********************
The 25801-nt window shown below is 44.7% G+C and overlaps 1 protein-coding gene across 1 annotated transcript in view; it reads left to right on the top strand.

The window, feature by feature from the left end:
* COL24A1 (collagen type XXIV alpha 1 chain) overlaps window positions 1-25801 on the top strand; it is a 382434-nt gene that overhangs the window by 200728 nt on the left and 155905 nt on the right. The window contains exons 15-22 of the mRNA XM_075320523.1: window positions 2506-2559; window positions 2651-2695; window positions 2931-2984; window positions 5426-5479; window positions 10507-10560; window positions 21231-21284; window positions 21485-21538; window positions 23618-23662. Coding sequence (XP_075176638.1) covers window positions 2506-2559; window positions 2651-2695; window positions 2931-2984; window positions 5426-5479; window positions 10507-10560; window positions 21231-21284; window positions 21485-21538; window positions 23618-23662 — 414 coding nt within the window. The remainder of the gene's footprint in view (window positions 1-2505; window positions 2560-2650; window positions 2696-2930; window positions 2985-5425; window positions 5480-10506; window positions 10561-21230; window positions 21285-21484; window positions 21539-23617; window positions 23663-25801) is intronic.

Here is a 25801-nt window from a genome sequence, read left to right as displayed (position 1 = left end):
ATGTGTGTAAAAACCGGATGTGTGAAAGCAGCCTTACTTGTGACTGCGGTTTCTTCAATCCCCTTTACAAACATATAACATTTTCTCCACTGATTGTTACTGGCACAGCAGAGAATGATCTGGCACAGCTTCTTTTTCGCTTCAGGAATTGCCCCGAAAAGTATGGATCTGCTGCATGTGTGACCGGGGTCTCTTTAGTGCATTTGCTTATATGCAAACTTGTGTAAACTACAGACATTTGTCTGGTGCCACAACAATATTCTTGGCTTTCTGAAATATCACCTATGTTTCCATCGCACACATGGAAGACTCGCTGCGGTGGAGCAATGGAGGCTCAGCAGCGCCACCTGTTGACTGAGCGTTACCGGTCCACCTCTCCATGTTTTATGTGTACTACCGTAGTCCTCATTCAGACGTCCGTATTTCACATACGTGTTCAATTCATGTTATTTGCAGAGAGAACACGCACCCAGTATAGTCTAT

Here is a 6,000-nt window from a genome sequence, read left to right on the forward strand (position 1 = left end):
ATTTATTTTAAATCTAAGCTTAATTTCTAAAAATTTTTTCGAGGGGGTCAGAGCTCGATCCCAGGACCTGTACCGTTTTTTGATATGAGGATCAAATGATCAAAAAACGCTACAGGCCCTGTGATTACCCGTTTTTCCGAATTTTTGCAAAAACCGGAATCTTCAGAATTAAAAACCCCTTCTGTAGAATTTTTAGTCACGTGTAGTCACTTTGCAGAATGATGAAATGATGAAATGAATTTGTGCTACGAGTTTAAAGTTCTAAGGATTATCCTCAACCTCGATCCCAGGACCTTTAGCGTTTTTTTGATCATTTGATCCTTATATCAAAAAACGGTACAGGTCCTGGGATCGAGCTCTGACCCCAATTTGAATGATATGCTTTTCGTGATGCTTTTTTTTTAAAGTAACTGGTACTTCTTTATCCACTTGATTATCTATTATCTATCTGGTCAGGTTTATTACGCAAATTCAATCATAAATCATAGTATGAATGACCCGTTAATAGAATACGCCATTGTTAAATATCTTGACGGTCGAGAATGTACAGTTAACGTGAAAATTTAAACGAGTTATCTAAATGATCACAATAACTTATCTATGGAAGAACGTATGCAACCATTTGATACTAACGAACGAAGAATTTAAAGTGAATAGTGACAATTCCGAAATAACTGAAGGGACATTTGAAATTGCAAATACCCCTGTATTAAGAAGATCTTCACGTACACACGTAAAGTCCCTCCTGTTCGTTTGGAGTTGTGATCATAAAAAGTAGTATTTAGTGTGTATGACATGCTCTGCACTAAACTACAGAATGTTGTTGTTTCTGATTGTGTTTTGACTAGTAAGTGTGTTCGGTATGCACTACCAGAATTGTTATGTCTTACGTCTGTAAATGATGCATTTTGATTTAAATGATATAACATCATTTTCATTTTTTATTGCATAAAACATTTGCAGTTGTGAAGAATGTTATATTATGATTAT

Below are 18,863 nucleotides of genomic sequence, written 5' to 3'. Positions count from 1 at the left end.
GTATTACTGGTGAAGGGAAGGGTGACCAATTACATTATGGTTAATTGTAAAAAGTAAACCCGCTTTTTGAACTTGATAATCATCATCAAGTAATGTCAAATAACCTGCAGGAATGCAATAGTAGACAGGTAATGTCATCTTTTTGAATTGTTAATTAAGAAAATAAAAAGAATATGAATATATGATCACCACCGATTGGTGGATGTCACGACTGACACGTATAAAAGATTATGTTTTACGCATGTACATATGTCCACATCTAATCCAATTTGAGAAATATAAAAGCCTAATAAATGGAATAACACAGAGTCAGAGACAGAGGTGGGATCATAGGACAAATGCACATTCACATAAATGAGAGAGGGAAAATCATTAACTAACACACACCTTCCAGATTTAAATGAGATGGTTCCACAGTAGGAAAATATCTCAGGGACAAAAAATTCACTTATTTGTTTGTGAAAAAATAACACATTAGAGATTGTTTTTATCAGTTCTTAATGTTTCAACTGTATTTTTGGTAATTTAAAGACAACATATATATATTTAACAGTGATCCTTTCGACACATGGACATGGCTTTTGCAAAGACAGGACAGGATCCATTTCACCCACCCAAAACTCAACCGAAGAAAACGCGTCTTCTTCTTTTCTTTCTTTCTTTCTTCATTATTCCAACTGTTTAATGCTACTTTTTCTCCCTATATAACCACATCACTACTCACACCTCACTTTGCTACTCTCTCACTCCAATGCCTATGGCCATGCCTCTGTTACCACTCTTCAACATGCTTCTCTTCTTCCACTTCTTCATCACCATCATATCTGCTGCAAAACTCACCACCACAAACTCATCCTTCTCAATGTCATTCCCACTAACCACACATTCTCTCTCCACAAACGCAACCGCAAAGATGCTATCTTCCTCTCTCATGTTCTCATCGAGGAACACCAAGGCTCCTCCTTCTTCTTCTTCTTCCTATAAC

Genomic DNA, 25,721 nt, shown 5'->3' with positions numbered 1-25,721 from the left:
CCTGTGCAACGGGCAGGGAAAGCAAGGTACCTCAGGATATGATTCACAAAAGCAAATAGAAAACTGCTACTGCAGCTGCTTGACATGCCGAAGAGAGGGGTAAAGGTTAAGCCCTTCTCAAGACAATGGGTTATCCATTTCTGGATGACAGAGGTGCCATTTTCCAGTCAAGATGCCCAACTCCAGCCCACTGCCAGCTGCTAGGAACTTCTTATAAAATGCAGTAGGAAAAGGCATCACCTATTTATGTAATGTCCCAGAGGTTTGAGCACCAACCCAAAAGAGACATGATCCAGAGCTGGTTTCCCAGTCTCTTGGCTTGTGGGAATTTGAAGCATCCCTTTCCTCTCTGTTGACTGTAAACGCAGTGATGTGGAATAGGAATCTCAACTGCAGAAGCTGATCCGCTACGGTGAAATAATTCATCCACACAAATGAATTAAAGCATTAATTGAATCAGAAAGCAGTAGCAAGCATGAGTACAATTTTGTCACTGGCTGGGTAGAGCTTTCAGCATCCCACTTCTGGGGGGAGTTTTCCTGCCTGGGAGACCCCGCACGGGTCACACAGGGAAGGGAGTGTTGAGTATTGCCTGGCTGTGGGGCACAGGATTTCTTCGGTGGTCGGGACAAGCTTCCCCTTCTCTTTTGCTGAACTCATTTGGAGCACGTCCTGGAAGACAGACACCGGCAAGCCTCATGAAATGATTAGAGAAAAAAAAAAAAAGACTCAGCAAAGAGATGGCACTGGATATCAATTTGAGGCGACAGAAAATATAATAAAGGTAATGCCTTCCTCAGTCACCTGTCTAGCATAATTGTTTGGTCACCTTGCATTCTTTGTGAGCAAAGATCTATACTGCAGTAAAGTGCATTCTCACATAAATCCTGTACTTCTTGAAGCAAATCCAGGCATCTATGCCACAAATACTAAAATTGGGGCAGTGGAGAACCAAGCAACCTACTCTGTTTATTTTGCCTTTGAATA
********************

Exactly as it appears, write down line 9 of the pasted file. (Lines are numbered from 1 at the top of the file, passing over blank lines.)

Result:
GTATTACTGGTGAAGGGAAGGGTGACCAATTACATTATGGTTAATTGTAAAAAGTAAACCCGCTTTTTGAACTTGATAATCATCATCAAGTAATGTCAAATAACCTGCAGGAATGCAATAGTAGACAGGTAATGTCATCTTTTTGAATTGTTAATTAAGAAAATAAAAAGAATATGAATATATGATCACCACCGATTGGTGGATGTCACGACTGACACGTATAAAAGATTATGTTTTACGCATGTACATATGTCCACATCTAATCCAATTTGAGAAATATAAAAGCCTAATAAATGGAATAACACAGAGTCAGAGACAGAGGTGGGATCATAGGACAAATGCACATTCACATAAATGAGAGAGGGAAAATCATTAACTAACACACACCTTCCAGATTTAAATGAGATGGTTCCACAGTAGGAAAATATCTCAGGGACAAAAAATTCACTTATTTGTTTGTGAAAAAATAACACATTAGAGATTGTTTTTATCAGTTCTTAATGTTTCAACTGTATTTTTGGTAATTTAAAGACAACATATATATATTTAACAGTGATCCTTTCGACACATGGACATGGCTTTTGCAAAGACAGGACAGGATCCATTTCACCCACCCAAAACTCAACCGAAGAAAACGCGTCTTCTTCTTTTCTTTCTTTCTTTCTTCATTATTCCAACTGTTTAATGCTACTTTTTCTCCCTATATAACCACATCACTACTCACACCTCACTTTGCTACTCTCTCACTCCAATGCCTATGGCCATGCCTCTGTTACCACTCTTCAACATGCTTCTCTTCTTCCACTTCTTCATCACCATCATATCTGCTGCAAAACTCACCACCACAAACTCATCCTTCTCAATGTCATTCCCACTAACCACACATTCTCTCTCCACAAACGCAACCGCAAAGATGCTATCTTCCTCTCTCATGTTCTCATCGAGGAACACCAAGGCTCCTCCTTCTTCTTCTTCTTCCTATAAC